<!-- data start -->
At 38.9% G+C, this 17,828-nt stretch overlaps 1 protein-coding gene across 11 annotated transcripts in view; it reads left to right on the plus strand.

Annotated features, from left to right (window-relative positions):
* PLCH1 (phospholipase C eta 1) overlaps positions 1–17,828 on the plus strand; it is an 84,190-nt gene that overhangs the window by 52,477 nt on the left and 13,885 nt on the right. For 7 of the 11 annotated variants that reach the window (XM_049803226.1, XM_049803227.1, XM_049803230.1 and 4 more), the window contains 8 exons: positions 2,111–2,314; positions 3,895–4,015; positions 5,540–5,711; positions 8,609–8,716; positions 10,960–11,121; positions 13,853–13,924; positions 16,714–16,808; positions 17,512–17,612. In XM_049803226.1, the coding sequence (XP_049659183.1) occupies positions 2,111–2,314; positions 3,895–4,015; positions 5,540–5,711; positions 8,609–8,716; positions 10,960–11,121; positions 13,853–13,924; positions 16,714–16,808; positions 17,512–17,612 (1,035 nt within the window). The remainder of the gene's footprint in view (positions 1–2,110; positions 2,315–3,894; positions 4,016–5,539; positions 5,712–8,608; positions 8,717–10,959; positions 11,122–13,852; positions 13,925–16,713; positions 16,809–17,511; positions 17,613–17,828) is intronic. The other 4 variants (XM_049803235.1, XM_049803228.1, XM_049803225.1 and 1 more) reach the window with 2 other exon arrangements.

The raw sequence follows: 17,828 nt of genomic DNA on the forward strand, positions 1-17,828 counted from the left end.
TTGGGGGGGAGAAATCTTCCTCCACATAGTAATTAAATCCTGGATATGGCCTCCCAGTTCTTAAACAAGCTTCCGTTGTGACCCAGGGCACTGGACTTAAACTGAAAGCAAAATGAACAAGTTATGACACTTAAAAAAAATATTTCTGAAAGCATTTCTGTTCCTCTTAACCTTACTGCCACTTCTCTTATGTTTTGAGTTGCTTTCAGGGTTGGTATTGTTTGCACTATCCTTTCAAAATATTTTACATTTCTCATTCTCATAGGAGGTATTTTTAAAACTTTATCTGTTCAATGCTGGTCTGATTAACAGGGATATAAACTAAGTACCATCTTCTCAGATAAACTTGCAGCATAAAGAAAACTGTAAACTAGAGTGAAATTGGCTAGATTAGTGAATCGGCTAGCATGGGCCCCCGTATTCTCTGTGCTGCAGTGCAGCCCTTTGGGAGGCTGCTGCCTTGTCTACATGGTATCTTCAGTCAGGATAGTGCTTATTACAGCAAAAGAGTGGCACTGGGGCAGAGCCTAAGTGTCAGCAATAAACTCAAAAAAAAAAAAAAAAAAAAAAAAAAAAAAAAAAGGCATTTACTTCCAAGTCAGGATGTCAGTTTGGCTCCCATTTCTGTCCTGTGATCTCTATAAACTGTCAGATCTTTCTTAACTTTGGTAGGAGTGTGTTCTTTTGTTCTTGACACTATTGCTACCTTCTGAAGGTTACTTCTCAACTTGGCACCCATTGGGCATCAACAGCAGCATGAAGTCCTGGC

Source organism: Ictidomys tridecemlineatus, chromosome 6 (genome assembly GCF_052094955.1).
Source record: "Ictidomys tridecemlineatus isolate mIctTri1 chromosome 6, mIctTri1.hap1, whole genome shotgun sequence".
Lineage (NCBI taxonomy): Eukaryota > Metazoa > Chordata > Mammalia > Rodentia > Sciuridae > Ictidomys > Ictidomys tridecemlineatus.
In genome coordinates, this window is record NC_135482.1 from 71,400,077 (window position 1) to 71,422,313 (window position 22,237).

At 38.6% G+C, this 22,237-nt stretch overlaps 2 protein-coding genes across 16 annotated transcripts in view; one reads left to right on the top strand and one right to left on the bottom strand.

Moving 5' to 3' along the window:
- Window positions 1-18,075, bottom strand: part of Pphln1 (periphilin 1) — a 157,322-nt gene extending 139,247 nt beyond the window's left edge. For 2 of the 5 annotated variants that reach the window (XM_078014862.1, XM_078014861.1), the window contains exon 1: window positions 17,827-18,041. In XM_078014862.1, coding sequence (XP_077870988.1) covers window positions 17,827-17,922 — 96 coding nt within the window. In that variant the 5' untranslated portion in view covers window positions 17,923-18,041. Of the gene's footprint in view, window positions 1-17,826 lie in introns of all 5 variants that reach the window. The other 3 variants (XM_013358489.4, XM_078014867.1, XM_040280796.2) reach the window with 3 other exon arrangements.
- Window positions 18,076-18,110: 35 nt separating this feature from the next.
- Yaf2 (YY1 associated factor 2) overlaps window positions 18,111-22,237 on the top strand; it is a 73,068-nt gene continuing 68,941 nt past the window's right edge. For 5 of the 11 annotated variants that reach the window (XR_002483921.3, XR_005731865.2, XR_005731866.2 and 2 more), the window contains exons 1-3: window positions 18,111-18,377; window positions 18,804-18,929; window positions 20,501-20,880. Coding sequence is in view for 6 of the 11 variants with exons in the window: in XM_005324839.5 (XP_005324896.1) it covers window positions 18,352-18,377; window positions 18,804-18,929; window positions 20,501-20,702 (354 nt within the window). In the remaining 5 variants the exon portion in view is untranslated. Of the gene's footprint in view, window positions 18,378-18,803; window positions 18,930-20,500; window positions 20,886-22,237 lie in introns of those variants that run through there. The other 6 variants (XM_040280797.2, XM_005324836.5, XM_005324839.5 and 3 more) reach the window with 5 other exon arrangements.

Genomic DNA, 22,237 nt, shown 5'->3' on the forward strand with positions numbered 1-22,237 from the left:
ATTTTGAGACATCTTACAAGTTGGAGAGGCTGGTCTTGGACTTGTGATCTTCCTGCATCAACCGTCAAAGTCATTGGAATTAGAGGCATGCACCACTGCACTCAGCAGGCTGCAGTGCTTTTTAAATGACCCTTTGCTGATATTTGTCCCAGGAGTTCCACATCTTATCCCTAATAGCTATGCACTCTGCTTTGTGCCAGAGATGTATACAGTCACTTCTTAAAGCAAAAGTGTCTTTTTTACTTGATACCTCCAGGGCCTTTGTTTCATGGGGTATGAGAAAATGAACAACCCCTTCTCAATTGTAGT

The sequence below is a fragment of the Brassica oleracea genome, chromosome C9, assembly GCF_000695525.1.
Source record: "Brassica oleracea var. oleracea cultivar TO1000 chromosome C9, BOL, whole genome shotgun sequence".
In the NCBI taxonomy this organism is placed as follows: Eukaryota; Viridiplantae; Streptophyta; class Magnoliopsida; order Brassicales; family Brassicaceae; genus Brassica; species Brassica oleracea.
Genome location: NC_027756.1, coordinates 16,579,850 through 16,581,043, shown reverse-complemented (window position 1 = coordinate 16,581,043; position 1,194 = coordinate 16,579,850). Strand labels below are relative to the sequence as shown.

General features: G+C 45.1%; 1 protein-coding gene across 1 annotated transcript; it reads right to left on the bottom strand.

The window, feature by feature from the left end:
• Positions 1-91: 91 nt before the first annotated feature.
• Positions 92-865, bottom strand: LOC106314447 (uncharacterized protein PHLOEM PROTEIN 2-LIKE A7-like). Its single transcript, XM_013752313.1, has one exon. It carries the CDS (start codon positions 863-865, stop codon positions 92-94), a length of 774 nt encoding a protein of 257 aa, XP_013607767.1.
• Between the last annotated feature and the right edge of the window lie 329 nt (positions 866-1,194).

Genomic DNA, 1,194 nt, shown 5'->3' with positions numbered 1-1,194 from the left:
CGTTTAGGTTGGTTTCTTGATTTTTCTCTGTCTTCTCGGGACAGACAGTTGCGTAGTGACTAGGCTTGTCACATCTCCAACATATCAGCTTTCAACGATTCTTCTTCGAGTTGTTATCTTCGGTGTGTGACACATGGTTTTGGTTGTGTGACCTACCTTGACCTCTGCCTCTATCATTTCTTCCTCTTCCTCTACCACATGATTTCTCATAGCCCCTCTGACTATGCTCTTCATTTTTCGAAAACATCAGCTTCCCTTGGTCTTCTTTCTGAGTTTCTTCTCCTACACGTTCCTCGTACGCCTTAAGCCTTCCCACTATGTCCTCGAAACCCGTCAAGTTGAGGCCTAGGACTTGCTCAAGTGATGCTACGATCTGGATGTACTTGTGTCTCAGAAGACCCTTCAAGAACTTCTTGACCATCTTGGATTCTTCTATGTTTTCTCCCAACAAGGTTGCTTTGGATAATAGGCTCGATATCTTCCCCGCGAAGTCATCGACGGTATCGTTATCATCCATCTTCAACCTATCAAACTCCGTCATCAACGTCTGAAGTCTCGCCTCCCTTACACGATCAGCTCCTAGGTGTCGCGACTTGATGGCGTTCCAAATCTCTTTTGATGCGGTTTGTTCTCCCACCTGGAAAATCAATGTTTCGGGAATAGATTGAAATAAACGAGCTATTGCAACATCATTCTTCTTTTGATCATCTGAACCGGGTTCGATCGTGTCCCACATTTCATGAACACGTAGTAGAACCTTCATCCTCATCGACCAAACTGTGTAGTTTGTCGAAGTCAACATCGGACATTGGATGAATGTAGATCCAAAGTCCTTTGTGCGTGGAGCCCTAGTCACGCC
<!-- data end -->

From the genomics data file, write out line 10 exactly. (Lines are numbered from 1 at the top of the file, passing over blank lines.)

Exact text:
At 38.6% G+C, this 22,237-nt stretch overlaps 2 protein-coding genes across 16 annotated transcripts in view; one reads left to right on the top strand and one right to left on the bottom strand.